Why Microsoft’s earnings guidance is more complicated than it seems

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Microsoft Corp.’s outlook helped send its stock higher despite an earnings miss late Tuesday, but it became the subject of controversy among Wall Street analysts, who couldn’t agree on whether the forecast was too much, not enough, or just right.

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The forecast came after Microsoft MSFT,
reported results for its latest quarter that Evercore ISI’s Kirk Materne said were complicated due to foreign-exchange impacts and supply-chain issues, even as he saw “sound” trends in Microsoft’s commercial business as well as signs of “durability” in the Azure cloud -computing business, despite macroeconomic pressures.

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See more: Microsoft stock jumps after ‘shockingly robust’ forecast calls for continued strong cloud growth

“Clearly, the issues in MPC [More Personal Computing] and in areas like advertising are going to remain headwinds in the near-term, but we believe that Microsoft’s initial FY23 guidance of double-digit revenue and operating income growth (on both a reported and c/c [constant-currency] basis) helps support the long-term bull thesis,” Materne wrote.

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He added that “the guidance reset for Microsoft and other software names is the first step in pulling investor attention back to the space, and in our view, Microsoft did a solid job threading the needle in terms of the outlook (ie not too hot, not too cold).” Materne has an outperform rating and a $330 price target on the shares.

Citi Research analyst Tyler Radke, however, said that there was “seemingly not much conservatism” in Microsoft’s forecast, since it “ain’t easy” to grow by double digits in light of the macroeconomic headwinds that took root in Microsoft’s fiscal fourth quarter.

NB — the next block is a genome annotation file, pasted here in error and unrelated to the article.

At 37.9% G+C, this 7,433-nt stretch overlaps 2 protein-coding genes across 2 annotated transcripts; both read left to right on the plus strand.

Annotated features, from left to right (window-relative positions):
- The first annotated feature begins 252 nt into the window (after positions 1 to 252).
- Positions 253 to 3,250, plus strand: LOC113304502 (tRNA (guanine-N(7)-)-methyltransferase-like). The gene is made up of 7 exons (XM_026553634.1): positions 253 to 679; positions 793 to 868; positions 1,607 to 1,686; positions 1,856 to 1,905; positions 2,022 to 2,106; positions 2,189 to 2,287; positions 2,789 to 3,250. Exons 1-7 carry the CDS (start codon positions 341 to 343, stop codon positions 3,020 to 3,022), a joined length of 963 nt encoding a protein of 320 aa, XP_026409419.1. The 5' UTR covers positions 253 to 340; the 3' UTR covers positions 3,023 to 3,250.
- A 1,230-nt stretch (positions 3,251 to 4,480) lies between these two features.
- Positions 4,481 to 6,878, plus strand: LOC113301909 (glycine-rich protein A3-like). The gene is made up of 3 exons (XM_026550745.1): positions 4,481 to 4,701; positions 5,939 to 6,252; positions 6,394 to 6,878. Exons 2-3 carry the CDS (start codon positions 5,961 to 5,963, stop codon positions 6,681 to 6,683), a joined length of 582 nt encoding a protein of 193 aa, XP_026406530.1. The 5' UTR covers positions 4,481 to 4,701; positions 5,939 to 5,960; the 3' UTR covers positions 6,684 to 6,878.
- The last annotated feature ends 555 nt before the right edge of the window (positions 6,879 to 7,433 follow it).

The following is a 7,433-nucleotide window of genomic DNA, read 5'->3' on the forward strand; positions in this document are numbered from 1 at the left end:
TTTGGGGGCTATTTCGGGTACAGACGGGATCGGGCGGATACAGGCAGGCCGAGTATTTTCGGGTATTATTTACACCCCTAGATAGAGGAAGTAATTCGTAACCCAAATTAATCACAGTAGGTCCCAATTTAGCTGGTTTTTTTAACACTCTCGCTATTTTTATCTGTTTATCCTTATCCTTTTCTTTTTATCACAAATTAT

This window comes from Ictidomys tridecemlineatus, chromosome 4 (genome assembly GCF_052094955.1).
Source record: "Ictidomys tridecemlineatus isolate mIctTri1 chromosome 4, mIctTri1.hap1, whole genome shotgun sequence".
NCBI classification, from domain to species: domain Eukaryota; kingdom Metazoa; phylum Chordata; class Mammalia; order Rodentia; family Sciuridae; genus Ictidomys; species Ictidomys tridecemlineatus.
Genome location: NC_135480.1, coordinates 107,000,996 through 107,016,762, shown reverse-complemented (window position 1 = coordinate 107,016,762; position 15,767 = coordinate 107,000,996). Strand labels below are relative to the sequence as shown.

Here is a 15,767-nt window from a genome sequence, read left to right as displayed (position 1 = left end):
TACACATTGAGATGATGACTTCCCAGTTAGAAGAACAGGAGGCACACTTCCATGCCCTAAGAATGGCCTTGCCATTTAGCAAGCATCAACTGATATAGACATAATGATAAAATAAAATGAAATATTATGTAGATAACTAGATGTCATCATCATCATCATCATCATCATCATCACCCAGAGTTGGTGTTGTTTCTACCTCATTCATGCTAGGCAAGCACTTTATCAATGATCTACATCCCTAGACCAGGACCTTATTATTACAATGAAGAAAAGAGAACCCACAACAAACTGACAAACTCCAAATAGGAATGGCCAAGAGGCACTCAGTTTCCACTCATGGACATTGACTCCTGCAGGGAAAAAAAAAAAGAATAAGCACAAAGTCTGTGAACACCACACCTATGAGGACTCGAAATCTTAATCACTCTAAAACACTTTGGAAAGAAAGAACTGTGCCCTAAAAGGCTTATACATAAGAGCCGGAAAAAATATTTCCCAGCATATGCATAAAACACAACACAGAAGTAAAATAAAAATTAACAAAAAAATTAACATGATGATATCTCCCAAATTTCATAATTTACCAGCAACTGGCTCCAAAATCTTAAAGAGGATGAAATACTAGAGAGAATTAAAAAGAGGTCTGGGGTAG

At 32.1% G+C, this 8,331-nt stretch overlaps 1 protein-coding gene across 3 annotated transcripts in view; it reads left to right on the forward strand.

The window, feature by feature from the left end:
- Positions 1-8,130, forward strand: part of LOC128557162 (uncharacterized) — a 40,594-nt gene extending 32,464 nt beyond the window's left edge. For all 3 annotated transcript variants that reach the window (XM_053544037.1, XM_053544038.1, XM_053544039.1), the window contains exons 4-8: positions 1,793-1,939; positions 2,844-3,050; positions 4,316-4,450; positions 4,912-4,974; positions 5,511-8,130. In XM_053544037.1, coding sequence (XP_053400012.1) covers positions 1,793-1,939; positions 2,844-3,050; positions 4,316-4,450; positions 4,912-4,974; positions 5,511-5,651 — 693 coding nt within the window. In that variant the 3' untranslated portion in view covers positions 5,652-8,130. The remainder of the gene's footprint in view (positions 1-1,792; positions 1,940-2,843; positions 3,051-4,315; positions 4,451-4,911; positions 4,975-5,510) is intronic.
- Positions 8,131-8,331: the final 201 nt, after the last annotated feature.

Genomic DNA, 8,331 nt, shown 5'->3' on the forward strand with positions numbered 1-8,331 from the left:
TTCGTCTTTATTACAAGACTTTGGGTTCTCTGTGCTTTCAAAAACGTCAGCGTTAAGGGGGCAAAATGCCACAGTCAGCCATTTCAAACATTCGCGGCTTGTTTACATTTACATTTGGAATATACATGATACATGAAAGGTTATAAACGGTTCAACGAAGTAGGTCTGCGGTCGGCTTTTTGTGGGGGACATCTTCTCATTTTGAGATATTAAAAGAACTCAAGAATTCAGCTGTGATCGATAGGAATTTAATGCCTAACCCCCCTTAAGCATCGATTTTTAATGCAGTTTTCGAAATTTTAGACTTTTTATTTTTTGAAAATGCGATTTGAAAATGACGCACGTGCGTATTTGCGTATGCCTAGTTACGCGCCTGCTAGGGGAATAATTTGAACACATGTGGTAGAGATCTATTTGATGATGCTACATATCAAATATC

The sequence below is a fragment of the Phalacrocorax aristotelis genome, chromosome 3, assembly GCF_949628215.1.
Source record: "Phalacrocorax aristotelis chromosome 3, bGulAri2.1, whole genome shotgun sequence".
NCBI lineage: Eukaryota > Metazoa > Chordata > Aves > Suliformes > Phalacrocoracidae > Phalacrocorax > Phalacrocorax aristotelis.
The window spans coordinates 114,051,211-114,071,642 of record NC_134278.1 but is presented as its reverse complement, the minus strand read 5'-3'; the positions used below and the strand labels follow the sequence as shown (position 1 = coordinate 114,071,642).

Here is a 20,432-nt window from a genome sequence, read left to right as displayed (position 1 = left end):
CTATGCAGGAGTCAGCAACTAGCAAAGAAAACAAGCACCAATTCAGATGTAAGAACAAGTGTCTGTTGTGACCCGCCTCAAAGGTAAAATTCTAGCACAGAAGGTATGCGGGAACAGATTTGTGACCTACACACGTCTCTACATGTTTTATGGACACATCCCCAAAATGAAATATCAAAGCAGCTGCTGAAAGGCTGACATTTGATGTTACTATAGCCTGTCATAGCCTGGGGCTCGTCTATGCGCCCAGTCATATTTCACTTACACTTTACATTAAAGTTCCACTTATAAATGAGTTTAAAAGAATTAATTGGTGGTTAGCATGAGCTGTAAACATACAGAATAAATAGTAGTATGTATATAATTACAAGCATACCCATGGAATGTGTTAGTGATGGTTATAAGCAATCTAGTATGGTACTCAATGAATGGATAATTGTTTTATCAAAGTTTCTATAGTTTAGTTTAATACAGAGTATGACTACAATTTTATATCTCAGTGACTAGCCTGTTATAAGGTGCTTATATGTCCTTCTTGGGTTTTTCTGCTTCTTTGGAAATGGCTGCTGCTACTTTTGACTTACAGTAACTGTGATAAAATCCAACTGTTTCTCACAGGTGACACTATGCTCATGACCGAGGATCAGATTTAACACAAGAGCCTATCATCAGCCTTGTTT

“Commentary would imply that the outlook implies a similar set of macro/demand assumptions as seen in June for Q1 and FY23, which does not seem particularly conservative given the apparent deterioration in the environment throughout Q4,” he wrote.

Radke kept a buy rating on the stock but cut his price target to $300 from $330.

“Stepping back, we think MSFT’s results suggest that there are still pockets of strength in IT spending including large enterprise deals (including cloud migrations) as evidenced by strong commercial bookings,” Radke added. “On the contrary, we see incremental signs of weakness (but not totally unexpected) across more consumer-oriented businesses, SMB and in cloud consumption.”

Microsoft’s stock was up nearly 4% in premarket trading Wednesday.

Wedbush analyst Dan Ives was upbeat about the forecast, saying it would be the “bullish guidance heard around the world and on the Street as the market digests this positive commentary in a darkening macro.” In his view, the outlook was “robust” and “healthy.”

He rates the stock at outperform but cut his price target to $320 from $340.

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Bernstein’s Mark Moerdler added that Microsoft’s expectations around Azure’s trajectory was in line with or better than what investors were anticipating.

“The FY23 guidance, strong bookings growth, the biggest number of large deals, plus strong commentary increased investor confidence while the guidance de-risked the story,” he wrote. “Commentary by management that they will both manage costs and invest aggressively to grow the business and take share added to confidence. We like the setup much better now.”

Moerdler rates Microsoft shares at outperform with a $355 price target.

Jefferies analyst Brent Thill was more lukewarm, noting that Microsoft shares “found relief in [the] ‘double-digit’ FY23 growth guide,” but that consensus estimates had been calling for 13.4% growth, suggesting “numbers are still coming down.”

He added that he brought his own fiscal 2023 revenue-growth expectations down to 10.5% from 13.7% “as we believe SMB [small- and medium-sized business] weakness will ultimately catch up with the enterprise.”

Still, he titled his note to clients “The Golf Umbrella in a Macro Storm” while maintaining a buy rating and $320 price target on the stock.

Shares of Microsoft have fallen 11% over the past three months as the Dow Jones Industrial Average DJIA,
has dropped 5%.


Credit: www.marketwatch.com /

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